While Bianchi’s artwork provides Star Wars #7 with a vibrant atmosphere, Jason Aaron’s narrative is not as consistent. Kenobi’s internal struggle, narrated by his journal, is very effective, and illuminates an unrevealed journey that seems perfectly obvious in retrospect. The transition from dashing Jedi general to hermit is a difficult one, and Kenobi’s isolation makes for a strong focus. That same context makes Luke Skywalker’s inclusion read falsely, however. The presentation  contradicts Luke’s characterization as a sheltered farm boy, inexperienced and yearning for adventure, and fails to add anything of value to Kenobi’s own story. And since Star Wars #7 relies on an understanding of the source material, it becomes a very real flaw.

Despite the unnecessary fan service towards Luke Skywalker, Star Wars #7 is still a strong entry in the series. Bianchi’s art turns the into a unique comics experience, rather than a recreation of a trip to the movies. He evokes a strong, isolating mood that pairs beautifully with the most significant elements of Aaron’s story for what will hopefully be only the first of many chapters in Obi-Wan Kenobi’s journal.

Grade: B-

Richard Matheson’s The Shrinking Man #1

Written by Ted Adams

Art by Mark Torres

Colors by Tomi Varga

Ted Adams and Mark Torres are adapting one of Richard Matheson’s best known prose works The Shrinking Man. The story features Scott, a family man in the 1950s, who after being exposed to a strange mist finds he is shrinking 1/7 of an inch each day. Matheson’s story is a fascinating examination of masculinity’s changing role in American life, but the adaptation leaves something to be desired.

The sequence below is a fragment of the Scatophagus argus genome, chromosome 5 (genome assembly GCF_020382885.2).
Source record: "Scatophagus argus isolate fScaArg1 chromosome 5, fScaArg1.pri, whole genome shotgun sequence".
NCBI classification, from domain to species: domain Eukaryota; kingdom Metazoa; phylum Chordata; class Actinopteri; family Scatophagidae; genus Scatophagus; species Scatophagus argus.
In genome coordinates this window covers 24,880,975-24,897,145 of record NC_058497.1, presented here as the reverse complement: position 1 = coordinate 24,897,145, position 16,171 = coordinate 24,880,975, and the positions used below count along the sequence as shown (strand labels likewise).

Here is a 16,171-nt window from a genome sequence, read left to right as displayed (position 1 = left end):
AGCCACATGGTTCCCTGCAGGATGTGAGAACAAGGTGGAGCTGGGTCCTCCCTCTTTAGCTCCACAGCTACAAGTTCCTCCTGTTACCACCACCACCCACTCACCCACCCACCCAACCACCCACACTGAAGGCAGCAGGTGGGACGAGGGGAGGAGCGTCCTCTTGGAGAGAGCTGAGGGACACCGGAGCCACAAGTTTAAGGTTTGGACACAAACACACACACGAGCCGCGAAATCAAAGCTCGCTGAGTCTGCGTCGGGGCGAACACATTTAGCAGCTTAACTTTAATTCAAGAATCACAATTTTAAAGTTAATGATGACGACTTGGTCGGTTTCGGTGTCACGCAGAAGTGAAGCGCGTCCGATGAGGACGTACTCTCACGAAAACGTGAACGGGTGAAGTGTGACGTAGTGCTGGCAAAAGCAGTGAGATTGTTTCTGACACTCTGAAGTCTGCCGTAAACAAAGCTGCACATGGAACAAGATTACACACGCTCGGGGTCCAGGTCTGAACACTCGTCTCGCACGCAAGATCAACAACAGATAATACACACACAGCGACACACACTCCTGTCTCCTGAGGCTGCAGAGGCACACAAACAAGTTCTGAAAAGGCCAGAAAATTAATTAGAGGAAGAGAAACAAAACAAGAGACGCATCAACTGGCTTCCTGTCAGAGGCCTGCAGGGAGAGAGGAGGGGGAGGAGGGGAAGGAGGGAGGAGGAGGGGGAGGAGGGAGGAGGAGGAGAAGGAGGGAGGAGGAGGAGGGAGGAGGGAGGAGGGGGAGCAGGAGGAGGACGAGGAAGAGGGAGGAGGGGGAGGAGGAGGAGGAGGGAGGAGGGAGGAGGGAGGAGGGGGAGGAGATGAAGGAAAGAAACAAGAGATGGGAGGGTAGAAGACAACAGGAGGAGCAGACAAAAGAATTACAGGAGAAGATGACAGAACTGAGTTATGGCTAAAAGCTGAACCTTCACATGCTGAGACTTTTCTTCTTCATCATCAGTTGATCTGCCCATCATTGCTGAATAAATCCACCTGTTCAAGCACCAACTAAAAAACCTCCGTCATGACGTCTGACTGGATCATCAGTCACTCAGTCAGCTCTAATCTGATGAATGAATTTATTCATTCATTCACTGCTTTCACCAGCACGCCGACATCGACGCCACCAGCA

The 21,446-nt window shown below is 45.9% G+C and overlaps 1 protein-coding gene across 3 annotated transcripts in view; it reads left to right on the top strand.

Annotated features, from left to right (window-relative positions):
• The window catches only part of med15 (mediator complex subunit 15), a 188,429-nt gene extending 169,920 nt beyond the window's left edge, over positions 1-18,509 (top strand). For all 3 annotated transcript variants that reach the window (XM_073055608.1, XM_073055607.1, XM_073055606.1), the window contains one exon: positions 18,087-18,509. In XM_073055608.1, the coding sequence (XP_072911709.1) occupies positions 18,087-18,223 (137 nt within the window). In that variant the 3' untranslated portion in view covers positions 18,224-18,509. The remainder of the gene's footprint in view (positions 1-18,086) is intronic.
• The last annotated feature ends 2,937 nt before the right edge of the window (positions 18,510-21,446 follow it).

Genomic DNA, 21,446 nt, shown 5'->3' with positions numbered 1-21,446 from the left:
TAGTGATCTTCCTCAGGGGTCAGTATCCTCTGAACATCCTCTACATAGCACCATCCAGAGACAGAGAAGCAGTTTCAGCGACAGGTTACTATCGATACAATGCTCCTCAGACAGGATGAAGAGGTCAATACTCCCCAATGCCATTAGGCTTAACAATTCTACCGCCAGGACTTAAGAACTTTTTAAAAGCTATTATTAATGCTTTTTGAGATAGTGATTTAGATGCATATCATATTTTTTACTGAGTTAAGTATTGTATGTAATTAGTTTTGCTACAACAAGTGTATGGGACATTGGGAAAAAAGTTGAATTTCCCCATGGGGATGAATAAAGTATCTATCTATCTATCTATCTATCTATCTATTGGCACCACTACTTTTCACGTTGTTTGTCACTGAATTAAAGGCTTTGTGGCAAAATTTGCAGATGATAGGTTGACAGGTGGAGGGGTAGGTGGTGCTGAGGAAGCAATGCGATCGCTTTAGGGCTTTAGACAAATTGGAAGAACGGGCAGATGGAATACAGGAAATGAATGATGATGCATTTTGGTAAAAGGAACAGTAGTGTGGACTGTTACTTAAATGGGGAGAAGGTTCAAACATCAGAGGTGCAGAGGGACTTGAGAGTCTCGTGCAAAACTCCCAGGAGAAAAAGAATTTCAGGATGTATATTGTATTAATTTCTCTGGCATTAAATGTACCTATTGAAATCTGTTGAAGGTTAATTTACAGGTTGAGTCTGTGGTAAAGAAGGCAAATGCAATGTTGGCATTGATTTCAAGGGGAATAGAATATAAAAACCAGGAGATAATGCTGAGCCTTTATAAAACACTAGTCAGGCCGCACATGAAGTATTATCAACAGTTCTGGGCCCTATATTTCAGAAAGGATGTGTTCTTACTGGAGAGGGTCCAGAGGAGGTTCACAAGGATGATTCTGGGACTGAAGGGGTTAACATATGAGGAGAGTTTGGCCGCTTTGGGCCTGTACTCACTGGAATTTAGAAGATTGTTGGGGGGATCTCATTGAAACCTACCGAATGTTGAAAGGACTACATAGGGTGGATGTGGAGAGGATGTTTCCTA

Torres presents Scott in two distinct timelines, one where he is struggling with the slow presence of shrinking in front of his wife and daughter and another where is only 5/7” fighting to survive in a dank basement. Actions and scenes are typically translated as plainly as possibly. Scott’s battle with a black widow fails to raise any sense of excitement. While Torres does use bubbles to point to the difference in scale in this locale, the stiff acting of his figures leaves something to be desired. Scott’s size-based emasculation and struggles as both a provider and sexual being are even more interesting, but the changing difference between him and his family is sometimes difficult to discern in consistently spaced, mid-range panels. The narrative is clear, but far too simple for the subject matter.